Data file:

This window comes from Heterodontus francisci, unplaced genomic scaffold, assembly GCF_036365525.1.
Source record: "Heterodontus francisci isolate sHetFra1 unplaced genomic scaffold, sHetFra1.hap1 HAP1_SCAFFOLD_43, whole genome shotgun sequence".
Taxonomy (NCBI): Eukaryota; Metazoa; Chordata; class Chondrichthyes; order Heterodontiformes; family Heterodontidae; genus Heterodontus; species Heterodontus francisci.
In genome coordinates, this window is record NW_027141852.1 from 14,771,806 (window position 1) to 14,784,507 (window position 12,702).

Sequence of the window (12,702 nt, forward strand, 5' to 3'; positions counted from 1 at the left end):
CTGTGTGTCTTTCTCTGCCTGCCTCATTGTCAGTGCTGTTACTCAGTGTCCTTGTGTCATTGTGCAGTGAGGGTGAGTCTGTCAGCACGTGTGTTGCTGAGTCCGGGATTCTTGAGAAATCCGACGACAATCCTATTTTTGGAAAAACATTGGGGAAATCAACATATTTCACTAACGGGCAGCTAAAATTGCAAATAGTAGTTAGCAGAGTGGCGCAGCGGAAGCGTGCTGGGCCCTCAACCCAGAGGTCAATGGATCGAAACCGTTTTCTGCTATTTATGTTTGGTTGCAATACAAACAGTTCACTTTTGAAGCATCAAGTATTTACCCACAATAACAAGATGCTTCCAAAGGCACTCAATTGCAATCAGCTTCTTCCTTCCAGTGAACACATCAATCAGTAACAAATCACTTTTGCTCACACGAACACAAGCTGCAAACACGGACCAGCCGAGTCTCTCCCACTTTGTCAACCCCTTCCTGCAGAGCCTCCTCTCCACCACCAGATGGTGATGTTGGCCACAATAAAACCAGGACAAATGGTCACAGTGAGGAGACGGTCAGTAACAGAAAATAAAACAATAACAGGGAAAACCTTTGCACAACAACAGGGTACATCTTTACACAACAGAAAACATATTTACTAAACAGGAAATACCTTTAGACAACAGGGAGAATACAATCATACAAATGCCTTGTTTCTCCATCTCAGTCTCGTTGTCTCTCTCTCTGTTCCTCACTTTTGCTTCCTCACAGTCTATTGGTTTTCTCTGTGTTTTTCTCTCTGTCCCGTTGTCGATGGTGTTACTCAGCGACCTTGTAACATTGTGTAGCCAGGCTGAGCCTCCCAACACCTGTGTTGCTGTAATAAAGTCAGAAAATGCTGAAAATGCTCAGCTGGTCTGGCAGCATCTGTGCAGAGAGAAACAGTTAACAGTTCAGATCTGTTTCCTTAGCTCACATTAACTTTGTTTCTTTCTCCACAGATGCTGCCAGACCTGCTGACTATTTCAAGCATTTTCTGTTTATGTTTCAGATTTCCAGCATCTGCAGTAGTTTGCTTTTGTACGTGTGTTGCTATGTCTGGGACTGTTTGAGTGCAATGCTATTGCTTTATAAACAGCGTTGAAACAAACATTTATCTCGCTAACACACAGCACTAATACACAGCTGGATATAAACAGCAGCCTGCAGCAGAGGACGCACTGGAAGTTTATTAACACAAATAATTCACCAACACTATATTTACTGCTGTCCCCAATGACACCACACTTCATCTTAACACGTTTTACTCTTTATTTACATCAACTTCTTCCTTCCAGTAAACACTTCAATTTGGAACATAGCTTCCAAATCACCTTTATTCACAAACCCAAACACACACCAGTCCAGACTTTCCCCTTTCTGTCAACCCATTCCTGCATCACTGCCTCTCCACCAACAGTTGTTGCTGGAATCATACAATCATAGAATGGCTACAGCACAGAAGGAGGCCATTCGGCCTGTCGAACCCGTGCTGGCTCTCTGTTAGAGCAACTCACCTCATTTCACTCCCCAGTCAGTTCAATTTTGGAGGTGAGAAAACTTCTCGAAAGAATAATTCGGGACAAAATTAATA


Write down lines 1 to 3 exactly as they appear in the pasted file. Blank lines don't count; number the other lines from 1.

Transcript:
This window comes from Heterodontus francisci, unplaced genomic scaffold, assembly GCF_036365525.1.
Source record: "Heterodontus francisci isolate sHetFra1 unplaced genomic scaffold, sHetFra1.hap1 HAP1_SCAFFOLD_43, whole genome shotgun sequence".
Taxonomy (NCBI): Eukaryota; Metazoa; Chordata; class Chondrichthyes; order Heterodontiformes; family Heterodontidae; genus Heterodontus; species Heterodontus francisci.